A Minnesota cookbook sheds light on indigenous foodways: BTN LiveBIG Book Club
What do you know of Native American cuisines? Ask most people, and they’ll probably mention “Fry bread” or its derivative, “Indian tacos.” But these foods have about as much to do with the foundational cultures of native peoples as deep-dish pizza does with Neapolitan heritage.
The traditional foodways of the indigenous people that existed before European contact were rich and diverse, pulling from the earth, forests, streams and lakes what it had to offer throughout the year. From wild game and fish to native fruits, vegetables, nuts and grains, it was a cuisine of harmony.
Chef Sean Sherman (Oglala Lakota) has made it his mission to preserve native ingredients, dishes and techniques, from both a culinary and an historical standpoint. Sherman is the CEO of The Sioux Chef, a company that offers education, catering and community services centered on the revitalization of native foods, specifically those of the tribes that inhabit the northern plains region.
In his James Beard award-winning cookbook The Sioux Chef’s Indigenous Kitchen (University of Minnesota Press, 2017), Sherman offers up recipes that pull exclusively from ingredients found naturally in North America. That means no products or influences of European extraction; no wheat flour, dairy, sugar or domesticated pork or beef. Rather, recipes abound with ingredients such as wild turkey, venison, bison, rabbit, trout and duck, along with amaranth, Cherokee beans, sumac, chokecherries, sunflower, wild rice Oneida corn and more.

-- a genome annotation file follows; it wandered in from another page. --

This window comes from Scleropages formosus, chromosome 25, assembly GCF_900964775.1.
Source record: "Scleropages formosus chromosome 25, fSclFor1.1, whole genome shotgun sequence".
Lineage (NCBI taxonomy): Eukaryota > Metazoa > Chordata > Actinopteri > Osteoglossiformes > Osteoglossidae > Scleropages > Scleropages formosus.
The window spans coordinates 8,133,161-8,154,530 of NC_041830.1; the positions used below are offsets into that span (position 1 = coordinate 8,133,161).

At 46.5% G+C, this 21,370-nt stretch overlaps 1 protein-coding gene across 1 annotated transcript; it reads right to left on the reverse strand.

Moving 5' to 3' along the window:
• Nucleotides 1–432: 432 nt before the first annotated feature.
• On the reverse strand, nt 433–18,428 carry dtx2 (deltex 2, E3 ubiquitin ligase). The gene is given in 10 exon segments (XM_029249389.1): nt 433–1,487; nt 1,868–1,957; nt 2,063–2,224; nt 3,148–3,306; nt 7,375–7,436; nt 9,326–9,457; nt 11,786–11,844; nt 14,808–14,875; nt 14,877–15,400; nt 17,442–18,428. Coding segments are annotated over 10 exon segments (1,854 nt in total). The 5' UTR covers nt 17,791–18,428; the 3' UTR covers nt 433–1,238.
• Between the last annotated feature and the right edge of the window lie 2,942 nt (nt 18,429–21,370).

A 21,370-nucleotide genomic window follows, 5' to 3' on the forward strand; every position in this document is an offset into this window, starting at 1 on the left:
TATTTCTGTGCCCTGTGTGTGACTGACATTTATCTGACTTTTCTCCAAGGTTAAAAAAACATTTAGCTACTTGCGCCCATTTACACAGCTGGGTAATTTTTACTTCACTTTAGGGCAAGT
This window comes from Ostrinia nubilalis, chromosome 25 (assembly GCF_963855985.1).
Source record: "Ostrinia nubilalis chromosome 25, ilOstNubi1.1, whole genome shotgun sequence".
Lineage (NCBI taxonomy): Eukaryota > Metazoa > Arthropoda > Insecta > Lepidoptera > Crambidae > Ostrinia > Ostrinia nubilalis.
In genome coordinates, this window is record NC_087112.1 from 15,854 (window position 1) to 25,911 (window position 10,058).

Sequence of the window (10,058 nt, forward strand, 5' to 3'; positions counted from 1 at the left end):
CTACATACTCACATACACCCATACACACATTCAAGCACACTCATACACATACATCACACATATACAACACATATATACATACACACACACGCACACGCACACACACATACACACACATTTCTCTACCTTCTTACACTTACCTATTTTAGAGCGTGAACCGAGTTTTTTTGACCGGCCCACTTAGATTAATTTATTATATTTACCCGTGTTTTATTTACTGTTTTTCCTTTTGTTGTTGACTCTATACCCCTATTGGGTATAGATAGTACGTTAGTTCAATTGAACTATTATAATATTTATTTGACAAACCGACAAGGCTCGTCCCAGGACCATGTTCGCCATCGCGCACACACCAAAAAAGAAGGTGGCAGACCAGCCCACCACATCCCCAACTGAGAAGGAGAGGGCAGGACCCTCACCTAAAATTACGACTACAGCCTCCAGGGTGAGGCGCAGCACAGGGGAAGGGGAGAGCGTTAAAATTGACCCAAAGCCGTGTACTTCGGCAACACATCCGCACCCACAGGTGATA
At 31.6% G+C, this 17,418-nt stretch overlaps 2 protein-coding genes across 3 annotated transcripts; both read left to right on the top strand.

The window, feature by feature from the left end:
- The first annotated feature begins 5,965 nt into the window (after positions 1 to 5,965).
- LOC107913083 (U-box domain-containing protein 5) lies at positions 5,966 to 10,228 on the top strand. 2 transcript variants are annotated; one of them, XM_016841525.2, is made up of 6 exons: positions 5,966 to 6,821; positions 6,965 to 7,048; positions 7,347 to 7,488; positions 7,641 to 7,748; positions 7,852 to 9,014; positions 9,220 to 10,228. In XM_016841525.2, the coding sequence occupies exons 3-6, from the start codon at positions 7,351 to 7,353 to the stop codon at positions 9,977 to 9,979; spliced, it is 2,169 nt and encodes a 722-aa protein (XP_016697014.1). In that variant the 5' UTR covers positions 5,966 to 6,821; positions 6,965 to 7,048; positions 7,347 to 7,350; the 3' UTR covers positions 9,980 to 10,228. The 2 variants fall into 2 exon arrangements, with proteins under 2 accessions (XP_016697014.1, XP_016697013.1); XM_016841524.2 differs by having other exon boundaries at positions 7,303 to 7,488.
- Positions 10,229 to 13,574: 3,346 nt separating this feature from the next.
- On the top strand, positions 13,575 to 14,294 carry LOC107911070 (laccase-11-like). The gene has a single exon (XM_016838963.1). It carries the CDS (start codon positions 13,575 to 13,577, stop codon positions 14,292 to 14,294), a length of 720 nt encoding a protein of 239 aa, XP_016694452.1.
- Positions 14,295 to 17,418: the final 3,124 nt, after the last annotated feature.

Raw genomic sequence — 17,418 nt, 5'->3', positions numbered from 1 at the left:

For Sherman, these recipes represent much more than just delicious dishes. They are a tangible connection to his own heritage and his people’s history, reaching back thousands of years before Europeans brought war, disease and campaigns of cultural assimilation to decimate the original inhabitants of North and South America. The food he serves, while shaped by contemporary technique, helps paint a nuanced and deep picture of Native Americans and their relationship with the land and water around them.
To see a sample of Sherman’s unique recipes and to learn more, check out his James Beard Foundation bio page.